KM: What do you think is the biggest challenge confronting quiltmakers today?

EPP: The biggest challenge, maybe having a venue. I don't think the challenge is creating the quilts but having a venue to show the quilts or someone to want to purchase a quilt. I think that is the biggest challenge. The easiest thing is getting the quilt together and putting your ideas in cloth and that type of thing and people like Carolyn Mazloomi, Roland Freeman, Sue Walen, those are great people to have to help quilters have a venue to show the work that they are creating. If we were always just separate and just creating and then put it to the side and then just create the next one, then no one is seeing it so the biggest challenge is just having the right people to help get your work out there, to set up things so that they can be seen and hopefully be bought.

KM: Is it difficult to let go of the quilts?

EPP: Not for me, I don't know for other people but not for me, because my satisfaction is in the creative part. The process and the end results of it, that is where I get my satisfaction. I always have them professionally photographed so I have an image of it and I have the feeling that goes along with it and I record the story to go along with the image and I'm okay. It is just like your children, you don't hold them up under you for ever. You set them forth and set them free and that type of thing. That is the same thing I do with my art, I'm okay.

KM: Is there any piece you made that you won't sell?

EPP: I do have some pieces on my wall that I have not sold and won't sell because they were just for me. I've had people that have admired them and all but I will just say no that is for me. There is a lot of things that I create as gifts for the sake of getting that feeling out and I'm okay about letting it go. Special pieces I do have them.

KM: Tell me about your special pieces. What makes them special and why do you want to keep them?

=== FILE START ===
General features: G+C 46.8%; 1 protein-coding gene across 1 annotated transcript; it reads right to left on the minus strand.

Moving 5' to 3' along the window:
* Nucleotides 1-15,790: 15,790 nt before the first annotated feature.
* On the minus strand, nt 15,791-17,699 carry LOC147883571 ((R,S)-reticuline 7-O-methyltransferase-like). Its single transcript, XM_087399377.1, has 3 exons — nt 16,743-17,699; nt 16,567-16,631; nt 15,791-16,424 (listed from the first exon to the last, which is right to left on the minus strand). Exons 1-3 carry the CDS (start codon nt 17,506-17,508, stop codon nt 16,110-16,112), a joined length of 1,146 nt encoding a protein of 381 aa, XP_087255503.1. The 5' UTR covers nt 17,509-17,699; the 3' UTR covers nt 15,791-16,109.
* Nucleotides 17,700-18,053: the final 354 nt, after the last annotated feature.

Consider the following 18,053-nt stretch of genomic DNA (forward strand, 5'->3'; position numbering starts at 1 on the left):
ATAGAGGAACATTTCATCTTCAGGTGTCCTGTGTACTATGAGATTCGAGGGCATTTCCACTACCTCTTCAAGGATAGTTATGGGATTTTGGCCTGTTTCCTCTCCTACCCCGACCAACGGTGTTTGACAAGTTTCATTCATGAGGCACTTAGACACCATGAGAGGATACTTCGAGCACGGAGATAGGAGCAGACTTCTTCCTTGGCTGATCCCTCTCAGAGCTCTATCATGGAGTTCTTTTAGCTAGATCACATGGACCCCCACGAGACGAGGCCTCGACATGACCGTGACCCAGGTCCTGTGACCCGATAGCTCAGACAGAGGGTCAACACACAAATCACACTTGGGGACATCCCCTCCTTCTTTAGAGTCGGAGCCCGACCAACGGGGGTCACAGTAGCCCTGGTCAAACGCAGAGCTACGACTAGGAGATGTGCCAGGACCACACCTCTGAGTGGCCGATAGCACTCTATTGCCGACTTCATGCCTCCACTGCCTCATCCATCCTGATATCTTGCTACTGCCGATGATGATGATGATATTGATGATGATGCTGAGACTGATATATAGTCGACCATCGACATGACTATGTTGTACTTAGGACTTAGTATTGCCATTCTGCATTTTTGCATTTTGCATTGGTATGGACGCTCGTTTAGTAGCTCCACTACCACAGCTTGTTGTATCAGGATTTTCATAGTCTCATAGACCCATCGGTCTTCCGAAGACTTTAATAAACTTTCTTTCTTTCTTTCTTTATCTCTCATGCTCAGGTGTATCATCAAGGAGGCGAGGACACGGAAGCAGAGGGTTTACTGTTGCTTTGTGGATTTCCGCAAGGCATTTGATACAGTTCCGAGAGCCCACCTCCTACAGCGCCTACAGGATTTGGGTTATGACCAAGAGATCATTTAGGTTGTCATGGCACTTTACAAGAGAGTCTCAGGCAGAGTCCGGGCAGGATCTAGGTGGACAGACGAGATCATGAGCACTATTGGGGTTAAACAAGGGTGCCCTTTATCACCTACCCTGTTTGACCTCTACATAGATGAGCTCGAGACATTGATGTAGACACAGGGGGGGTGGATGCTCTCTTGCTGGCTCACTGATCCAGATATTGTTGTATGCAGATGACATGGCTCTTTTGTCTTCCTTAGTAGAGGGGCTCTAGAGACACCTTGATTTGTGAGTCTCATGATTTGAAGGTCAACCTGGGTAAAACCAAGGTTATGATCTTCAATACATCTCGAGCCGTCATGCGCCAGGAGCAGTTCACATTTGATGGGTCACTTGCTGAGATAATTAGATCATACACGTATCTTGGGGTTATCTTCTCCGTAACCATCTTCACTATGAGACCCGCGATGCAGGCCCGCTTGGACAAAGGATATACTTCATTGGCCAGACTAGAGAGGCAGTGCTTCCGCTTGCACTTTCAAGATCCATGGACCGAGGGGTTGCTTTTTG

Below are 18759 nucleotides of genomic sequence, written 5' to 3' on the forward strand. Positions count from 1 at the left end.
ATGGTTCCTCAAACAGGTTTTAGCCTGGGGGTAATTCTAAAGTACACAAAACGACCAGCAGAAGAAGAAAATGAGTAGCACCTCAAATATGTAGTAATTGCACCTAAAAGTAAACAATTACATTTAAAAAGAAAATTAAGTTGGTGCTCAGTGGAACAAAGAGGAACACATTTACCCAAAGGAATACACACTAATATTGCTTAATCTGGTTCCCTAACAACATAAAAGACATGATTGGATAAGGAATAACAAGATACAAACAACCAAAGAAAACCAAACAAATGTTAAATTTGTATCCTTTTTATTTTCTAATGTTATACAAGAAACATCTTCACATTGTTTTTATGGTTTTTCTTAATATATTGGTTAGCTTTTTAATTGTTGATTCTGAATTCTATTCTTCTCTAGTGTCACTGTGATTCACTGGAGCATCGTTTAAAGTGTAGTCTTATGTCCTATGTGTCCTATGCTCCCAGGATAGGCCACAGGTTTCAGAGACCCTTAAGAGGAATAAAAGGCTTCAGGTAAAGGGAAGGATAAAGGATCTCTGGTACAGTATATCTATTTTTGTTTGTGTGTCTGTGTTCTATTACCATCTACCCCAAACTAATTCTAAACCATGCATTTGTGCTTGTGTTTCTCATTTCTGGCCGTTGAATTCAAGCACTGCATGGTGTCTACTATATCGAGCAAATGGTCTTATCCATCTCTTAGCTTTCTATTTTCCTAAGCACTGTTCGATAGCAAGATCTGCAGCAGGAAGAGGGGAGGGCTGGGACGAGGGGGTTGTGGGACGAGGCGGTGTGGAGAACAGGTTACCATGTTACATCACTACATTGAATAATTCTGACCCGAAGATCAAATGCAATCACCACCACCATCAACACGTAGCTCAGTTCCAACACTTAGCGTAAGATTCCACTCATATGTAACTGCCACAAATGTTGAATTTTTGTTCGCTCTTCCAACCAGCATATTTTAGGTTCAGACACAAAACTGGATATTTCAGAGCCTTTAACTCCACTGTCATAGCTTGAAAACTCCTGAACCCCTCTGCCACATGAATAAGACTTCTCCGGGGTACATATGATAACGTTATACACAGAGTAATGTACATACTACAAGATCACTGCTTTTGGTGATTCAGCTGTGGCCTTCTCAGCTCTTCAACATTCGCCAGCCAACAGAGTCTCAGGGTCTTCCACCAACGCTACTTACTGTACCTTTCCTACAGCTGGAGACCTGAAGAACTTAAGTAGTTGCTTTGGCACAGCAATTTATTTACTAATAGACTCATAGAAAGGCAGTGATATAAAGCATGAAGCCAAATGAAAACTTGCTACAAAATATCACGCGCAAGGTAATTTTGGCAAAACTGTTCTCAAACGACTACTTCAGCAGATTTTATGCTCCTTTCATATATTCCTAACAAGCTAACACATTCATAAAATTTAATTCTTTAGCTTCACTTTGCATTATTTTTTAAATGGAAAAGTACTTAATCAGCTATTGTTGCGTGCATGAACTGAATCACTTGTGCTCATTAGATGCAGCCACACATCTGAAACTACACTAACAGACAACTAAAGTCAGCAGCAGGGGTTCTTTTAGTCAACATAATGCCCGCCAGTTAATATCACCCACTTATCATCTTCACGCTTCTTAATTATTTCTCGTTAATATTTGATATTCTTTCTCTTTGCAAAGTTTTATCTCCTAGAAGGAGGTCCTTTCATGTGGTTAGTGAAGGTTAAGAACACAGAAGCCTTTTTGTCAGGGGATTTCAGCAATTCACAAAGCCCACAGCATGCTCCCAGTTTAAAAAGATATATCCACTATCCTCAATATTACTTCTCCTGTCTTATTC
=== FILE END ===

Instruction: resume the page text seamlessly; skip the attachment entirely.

EPP: Because it was through my own evolvement. For a long time I was trying to find my way, what my purpose was and so a lot of times it was just self-growth are I was working through something. You know how you might feel a little bit depressed or something like that and you are working on a certain piece and as it evolves it kind of has taken bits and pieces of you. And by putting those emotions into the art then there is such a revelation or release so pieces like that are what I have up on my wall. Now not every single thing on the wall has that same attachment, some pieces that are on the wall that I have actually sold. But there are some things I won't sell just because it has that type of meaning for me. It is about something that I worked through or something that I felt was just something I need just for me. Something I need to look at or I need to have around me. I go in that direction. It is not that I start working on something and say that as I'm creating it that this piece is going to be just for me. It is usually just the feeling it evokes at the end of the time that I finish it that I might say, 'No this is something that is special, it only has a meaning for me.' Someone else might like it, but it has a special meaning for me so I don't want to let it go.

KM: What does your family think of your art work?